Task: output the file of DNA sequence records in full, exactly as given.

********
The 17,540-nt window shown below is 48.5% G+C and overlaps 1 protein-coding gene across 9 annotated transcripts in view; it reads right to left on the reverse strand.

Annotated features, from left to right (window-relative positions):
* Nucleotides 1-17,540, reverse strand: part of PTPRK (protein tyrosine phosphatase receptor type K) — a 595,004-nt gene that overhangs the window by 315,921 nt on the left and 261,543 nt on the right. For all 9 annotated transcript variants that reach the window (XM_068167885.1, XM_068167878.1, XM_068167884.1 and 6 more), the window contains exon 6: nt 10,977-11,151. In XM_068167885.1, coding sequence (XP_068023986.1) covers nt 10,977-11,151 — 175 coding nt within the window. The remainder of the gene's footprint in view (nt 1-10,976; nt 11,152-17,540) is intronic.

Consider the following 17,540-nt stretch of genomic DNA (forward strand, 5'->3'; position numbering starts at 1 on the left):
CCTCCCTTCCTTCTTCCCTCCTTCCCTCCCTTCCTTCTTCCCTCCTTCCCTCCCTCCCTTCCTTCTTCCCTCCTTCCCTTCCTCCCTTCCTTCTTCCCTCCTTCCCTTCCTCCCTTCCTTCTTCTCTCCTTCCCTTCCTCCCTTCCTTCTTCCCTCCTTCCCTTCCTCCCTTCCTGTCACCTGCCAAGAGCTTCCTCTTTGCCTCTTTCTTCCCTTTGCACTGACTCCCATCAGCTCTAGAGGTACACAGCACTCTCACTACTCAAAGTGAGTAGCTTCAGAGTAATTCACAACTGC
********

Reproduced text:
The 17,540-nt window shown below is 48.5% G+C and overlaps 1 protein-coding gene across 9 annotated transcripts in view; it reads right to left on the reverse strand.

Annotated features, from left to right (window-relative positions):
* Nucleotides 1-17,540, reverse strand: part of PTPRK (protein tyrosine phosphatase receptor type K) — a 595,004-nt gene that overhangs the window by 315,921 nt on the left and 261,543 nt on the right. For all 9 annotated transcript variants that reach the window (XM_068167885.1, XM_068167878.1, XM_068167884.1 and 6 more), the window contains exon 6: nt 10,977-11,151. In XM_068167885.1, coding sequence (XP_068023986.1) covers nt 10,977-11,151 — 175 coding nt within the window. The remainder of the gene's footprint in view (nt 1-10,976; nt 11,152-17,540) is intronic.

Consider the following 17,540-nt stretch of genomic DNA (forward strand, 5'->3'; position numbering starts at 1 on the left):
CCTCCCTTCCTTCTTCCCTCCTTCCCTCCCTTCCTTCTTCCCTCCTTCCCTCCCTCCCTTCCTTCTTCCCTCCTTCCCTTCCTCCCTTCCTTCTTCCCTCCTTCCCTTCCTCCCTTCCTTCTTCTCTCCTTCCCTTCCTCCCTTCCTTCTTCCCTCCTTCCCTTCCTCCCTTCCTGTCACCTGCCAAGAGCTTCCTCTTTGCCTCTTTCTTCCCTTTGCACTGACTCCCATCAGCTCTAGAGGTACACAGCACTCTCACTACTCAAAGTGAGTAGCTTCAGAGTAATTCACAACTGC